HVAC Contractor (General/Commercial)

License to Work: A National Study of Burdens from Occupational Licensing

License to Work: A National Study of Burdens from Occupational Licensing


License required in 40 states
5th most burdensome licensing requirements
7th most heavily regulated occupation

(Last updated April 24, 2012)


HVAC contractors contract with clients to install, service and repair heating and air conditioning systems in residences and commercial establishments.

Typically, only contractors require licenses, not those who work for them. Licensing requirements differ based on the scope of the work. Those with a residential license may work only on residential properties, while those with a commercial license may work on commercial properties. In some states, work on commercial properties requires a general contractor's license that is not specific to HVAC work; the requirements are generally the same as a commercial license, and they are treated the same here.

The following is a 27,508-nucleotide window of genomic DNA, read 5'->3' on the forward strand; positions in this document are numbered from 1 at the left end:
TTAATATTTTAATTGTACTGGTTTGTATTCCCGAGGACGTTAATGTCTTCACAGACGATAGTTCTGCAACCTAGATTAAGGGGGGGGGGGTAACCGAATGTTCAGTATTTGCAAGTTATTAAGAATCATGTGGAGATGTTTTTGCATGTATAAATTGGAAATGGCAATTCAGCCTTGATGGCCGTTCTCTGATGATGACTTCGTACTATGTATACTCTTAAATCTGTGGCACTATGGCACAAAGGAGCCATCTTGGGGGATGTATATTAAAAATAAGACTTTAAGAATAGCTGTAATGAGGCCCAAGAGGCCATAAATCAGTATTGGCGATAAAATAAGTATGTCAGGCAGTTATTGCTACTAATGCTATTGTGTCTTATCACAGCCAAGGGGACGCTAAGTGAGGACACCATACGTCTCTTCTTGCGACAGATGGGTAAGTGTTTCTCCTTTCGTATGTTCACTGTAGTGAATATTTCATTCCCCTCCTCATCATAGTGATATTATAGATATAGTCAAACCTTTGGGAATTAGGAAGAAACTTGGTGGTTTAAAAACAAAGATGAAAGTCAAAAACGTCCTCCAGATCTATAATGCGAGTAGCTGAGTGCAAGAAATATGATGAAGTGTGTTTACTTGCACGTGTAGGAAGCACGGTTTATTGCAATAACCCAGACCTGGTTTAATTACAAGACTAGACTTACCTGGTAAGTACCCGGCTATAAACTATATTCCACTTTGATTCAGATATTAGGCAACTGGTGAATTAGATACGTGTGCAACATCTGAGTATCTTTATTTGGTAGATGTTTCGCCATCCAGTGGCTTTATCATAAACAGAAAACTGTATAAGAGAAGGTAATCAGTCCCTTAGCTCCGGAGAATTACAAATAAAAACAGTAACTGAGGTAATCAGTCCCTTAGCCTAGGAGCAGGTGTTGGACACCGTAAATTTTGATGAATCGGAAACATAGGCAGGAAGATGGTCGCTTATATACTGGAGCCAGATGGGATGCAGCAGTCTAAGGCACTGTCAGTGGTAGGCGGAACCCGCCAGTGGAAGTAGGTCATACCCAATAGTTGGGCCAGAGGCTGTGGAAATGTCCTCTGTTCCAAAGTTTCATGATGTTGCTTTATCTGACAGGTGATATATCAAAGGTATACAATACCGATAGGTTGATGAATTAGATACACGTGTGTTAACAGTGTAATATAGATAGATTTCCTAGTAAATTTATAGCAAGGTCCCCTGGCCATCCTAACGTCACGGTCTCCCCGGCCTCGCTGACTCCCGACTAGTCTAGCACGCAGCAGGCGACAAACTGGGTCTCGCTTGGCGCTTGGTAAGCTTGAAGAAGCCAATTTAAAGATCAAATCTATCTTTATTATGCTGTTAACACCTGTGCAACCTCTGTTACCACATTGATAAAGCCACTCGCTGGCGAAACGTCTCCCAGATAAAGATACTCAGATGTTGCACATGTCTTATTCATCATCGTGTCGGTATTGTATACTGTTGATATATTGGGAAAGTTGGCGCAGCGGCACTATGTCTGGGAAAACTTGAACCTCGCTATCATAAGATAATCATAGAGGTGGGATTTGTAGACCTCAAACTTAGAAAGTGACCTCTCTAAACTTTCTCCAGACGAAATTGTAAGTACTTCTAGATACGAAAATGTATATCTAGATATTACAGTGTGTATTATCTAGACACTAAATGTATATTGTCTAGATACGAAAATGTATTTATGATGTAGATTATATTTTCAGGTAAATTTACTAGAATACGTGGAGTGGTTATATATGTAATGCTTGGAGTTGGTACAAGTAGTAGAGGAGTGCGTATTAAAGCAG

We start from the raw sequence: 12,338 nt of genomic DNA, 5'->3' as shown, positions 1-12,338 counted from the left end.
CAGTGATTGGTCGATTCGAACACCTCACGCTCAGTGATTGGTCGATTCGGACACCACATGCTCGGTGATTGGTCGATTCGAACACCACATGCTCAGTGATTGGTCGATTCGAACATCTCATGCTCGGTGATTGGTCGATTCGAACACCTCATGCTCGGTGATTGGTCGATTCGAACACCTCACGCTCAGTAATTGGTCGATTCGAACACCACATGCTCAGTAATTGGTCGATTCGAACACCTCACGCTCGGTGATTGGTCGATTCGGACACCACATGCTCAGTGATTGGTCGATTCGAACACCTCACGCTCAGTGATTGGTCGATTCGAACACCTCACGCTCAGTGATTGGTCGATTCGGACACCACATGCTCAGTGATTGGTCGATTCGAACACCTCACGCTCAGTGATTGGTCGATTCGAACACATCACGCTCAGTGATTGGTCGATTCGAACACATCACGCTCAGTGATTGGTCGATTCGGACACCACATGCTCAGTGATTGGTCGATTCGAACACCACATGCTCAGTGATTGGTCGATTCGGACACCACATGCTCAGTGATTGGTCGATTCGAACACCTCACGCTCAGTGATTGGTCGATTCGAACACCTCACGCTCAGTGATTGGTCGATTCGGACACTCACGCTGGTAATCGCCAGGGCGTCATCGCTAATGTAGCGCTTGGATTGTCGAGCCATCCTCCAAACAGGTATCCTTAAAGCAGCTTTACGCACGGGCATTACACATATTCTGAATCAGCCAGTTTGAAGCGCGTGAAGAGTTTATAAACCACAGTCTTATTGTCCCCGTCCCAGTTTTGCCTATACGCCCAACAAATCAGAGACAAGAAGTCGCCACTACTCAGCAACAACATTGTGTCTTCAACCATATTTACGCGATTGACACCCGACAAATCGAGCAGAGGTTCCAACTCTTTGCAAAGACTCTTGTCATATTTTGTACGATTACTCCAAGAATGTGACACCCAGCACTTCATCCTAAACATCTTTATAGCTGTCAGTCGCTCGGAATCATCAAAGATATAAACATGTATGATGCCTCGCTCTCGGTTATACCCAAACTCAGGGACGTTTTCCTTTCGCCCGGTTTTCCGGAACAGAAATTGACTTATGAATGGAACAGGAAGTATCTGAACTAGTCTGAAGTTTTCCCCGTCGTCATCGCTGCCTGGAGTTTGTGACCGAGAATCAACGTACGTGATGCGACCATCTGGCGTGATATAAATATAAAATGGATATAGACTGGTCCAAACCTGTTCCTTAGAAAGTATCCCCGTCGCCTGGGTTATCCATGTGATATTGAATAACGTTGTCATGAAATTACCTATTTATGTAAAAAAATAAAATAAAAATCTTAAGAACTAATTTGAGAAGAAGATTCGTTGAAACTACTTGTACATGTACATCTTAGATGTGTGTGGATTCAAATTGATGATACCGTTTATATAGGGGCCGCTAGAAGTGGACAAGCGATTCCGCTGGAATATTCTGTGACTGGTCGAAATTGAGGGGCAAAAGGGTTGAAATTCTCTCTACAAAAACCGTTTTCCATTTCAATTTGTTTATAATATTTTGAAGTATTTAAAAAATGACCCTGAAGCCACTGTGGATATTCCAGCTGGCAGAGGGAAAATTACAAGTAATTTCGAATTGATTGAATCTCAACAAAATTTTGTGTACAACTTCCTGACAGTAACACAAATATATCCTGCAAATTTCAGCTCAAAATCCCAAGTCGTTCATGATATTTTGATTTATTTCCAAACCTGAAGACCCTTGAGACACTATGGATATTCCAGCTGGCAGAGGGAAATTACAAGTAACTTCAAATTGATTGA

Forty states require HVAC contractors to obtain a license to work on commercial sites. In addition to being widely licensed, states place the fifth most burdensome entry requirements on commercial HVAC contractors. Twenty-eight states impose significant education/experience requirements ranging from just under two years to a full seven years or more, as in Rhode Island and Ohio.

Additionally, some 31 states require contractors to pass one or two exams. Kansas only requires HVAC contractors to register with the state. In 2007, the New Jersey legislature authorized the establishment of a new board to issue HVAC contractors' licenses, but the board has not yet completed all of the draft regulations or fully issued licenses.

(Last updated May 2, 2012)

State Licensing Requirements

Burden RankStateFeesEducation/Experience (Days)ExamsMinimum GradeMinimum Age

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